‘Orchestrations of various sorts make their way onto programs with some frequency, but one seldom has the opportunity to hear them in such close proximity to their originals. And Matthews has done an excellent job in imagining how Debussy might have heard these Préludes reborn as works for large orchestra. In the ensemble’s Feuilles Mortes, the subtle harmonic tints of the original as well as its air of wistfulness were played out to wonderful coloristic effect. And the drama, violence, and sheer dynamism of Ce qu’a vu le Vent d’ouest also scaled up naturally to a vast orchestral canvas.’

The Times (Sarah Urwin Jones), 15 February 2011

New commissions The feast of arrangements has not been stemming the composer’s own compositional flow, however: coming up is Matthews’s long-awaited commission from the London Sinfonietta which appears in a programme at the QEH on 29 May conducted by Nicholas Collon. Night Rides is scored for 18 players and lasts 14 minutes. Next, a commission from the renowned Gewandhaus Orchestra who will tour with their Principal Conductor Riccardo Chailly, a short orchestral companion to Beethoven’s Eighth Symphony throughout October, beginning 14 October in Leipzig and going on to Vienna, Paris and London.

17, 18.3.11, Concertgebouw, Amsterdam & 20.3.11, Geert Grotekerk, Utrecht, Netherlands: Concertgebouworkest/David Zinman 23.4.11, Beurs van Berlage, Amsterdam, Netherlands: Het Orkest


24.5.11, Carnegie Hall, New York, NY, USA: Ensemble ACJW

Night Rides

(commission from the London Sinfonietta - world premiere) 29.5.11, UK: London Sinfonietta

New work

(City of London Sinfonia commission - world premiere) 21.8.11, London, UK: Ian Bostridge/Roderick Williams/ City of London Sinfonia/Stephen Layton

New work

(Gewandhaus commission - world premiere, Austrian premiere, French premiere & UK premiere) 11, 14.10.11, Gewandhaus, Leipzig, Germany & 18.10.11, Vienna, Austria & 29.10.11, Paris, France & 1.11.11, London, UK: Gewandhaus Orchester Leipzig/Riccardo Chailly

The Boston Glove (Jeremy Eichler), 15 January 2011

‘...The full, darkly luminous orchestrations were irresistible… Spanking new transcriptions of this delicacy and richness are uncommon… The Matthews transcriptions are magnificent new gems. They also hew closely and with audible deference to the architecture and affect of their models. I can’t wait to encounter the remaining twenty-two of them.’ The Boston Musical Intelligencer (Greenleaf), 19 January 2011

A spectacular number of conductors have taken up these arrangements – among them: PHOTO: COLIN MATTHEWS © MAURICE FOXALL


Selected forthcoming performances Actaeon

David Matthews

17.3.11, Norden Farm Centre for the Arts, Maidenhead, UK: Counterpoise Ensemble

Coming after the Second Symphony, the first Violin Concerto (1982) consolidated Matthews’s standing in large-scale orchestral works. Although its two movements emerged separately, their interdependence is hardly in doubt: the Allegro moderato being a leisurely sonata movement with evocative writing for woodwind, then a vivacissimo whose interplay of sonata and rondo procedures builds cumulatively on its predecessor and takes in an arresting ‘break’ for violin and piano. Neo-romantic violin concertos were numerous in this period but the Matthews is one of the few that can be said to have ‘improved with age’.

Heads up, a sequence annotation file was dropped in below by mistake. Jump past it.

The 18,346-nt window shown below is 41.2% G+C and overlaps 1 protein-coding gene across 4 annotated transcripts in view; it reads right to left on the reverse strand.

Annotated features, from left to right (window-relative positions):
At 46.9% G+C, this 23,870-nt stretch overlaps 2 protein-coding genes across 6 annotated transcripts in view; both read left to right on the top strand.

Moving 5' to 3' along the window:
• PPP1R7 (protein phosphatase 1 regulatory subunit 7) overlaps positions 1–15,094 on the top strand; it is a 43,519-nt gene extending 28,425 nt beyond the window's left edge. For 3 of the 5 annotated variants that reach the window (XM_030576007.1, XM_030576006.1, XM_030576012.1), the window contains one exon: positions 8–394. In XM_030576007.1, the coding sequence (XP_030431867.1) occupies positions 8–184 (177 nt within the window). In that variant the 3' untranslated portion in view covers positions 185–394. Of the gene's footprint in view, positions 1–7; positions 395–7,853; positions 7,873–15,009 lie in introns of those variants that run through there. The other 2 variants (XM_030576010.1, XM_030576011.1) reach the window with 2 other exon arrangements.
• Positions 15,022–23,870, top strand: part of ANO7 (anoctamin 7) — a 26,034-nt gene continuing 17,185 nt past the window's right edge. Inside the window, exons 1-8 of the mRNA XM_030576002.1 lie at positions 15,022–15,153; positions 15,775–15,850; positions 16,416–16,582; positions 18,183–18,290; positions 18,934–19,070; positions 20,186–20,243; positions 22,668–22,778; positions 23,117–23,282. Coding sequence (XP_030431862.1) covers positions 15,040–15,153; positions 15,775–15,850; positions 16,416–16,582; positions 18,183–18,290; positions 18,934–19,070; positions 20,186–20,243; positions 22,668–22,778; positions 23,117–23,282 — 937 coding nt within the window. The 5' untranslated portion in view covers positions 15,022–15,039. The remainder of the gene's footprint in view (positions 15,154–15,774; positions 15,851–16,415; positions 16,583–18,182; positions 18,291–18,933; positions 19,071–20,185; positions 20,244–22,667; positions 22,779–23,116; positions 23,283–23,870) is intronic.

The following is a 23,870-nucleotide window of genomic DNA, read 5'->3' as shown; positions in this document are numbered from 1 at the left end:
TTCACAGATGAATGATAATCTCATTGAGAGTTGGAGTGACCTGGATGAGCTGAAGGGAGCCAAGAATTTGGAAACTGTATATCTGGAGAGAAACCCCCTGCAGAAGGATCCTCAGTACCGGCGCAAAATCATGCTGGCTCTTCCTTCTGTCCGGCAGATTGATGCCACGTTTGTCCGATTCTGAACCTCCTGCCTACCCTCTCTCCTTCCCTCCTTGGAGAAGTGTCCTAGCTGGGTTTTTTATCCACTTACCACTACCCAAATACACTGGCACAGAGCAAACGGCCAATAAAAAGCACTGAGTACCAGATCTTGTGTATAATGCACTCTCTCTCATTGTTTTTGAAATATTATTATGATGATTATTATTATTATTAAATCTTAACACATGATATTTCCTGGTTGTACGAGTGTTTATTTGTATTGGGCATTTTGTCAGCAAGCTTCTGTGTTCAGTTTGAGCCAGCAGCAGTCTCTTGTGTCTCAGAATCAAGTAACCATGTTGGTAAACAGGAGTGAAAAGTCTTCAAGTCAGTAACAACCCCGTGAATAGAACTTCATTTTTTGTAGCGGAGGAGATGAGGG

14.5.11, Cookham Festival, UK: Counterpoise Ensemble 9.7.11, Cheltenham Festival, UK: Counterpoise Ensemble 11.10.11, Little Missenden Festival, UK: Counterpoise Ensemble

String Quartet No 12

21.3.11, University College, Falmouth, UK: Kreutzer Quartet

Horn Quintet

(world premiere) 23.3.11, Wigmore Hall, London, UK: Nash Ensemble/Richard Watkins

String Quartet No 10

26.3.11, Days of Macedonian Music, Skopje, Macedonia (FYR): Kreutzer Quartet

Band of Angels

7.4.11, St John’s, Smith Square, London, UK: Christian Wilson


1.5.11, Winchester Discovery Centre, Winchester, UK: London Bridge Ensemble/Ivan Ludlow

The Bartered Bride Overture

6.5.11, Music in the Round, Crucible Studio, Sheffield, UK: Music in the Round - Ensemble

Journeying Songs

1.7.11, Cheltenham Festival, UK: Gemma Rosefield

Plaudits abound for another orchestral recording from David Matthews The latest Matthews Dutton release (the two Violin Concertos, Oboe Concerto, and After Sunrise) has received a warm critical reception. BBC Music Magazine’s Calum MacDonald clearly enjoyed it:

‘Three admirable concertos, two of them (Violin Concerto No 2 and the Oboe Concerto) performed by their dedicatees. David Matthews characterizes himself as a composer who thinks primarily in terms of melody, and it’s certainly the melodic aspects of concerto form – the solo voice against the collective – that seem to be the imaginative spur in all these works. They’re also all intimate in tone, and scored for smallish ensembles, so there’s plenty of give-and-take and textural interweaving to beguile the ear. The first Violin Concerto (1980-82) is perhaps the most intriguing, with its twomovement form and an inspiration partly autobiographical, partly derived from an atmospheric Dostoevsky story. The extensive Vivacissimo finale, added two years later to the original one-movement design, provides the most breathtaking bravura on the disc, superbly negotiated by Philippe Graffin, whose beauty of tone in the slower, gentler sections is also a thing to marvel at.’ BBC Music Magazine (Calum MacDonald), February 2011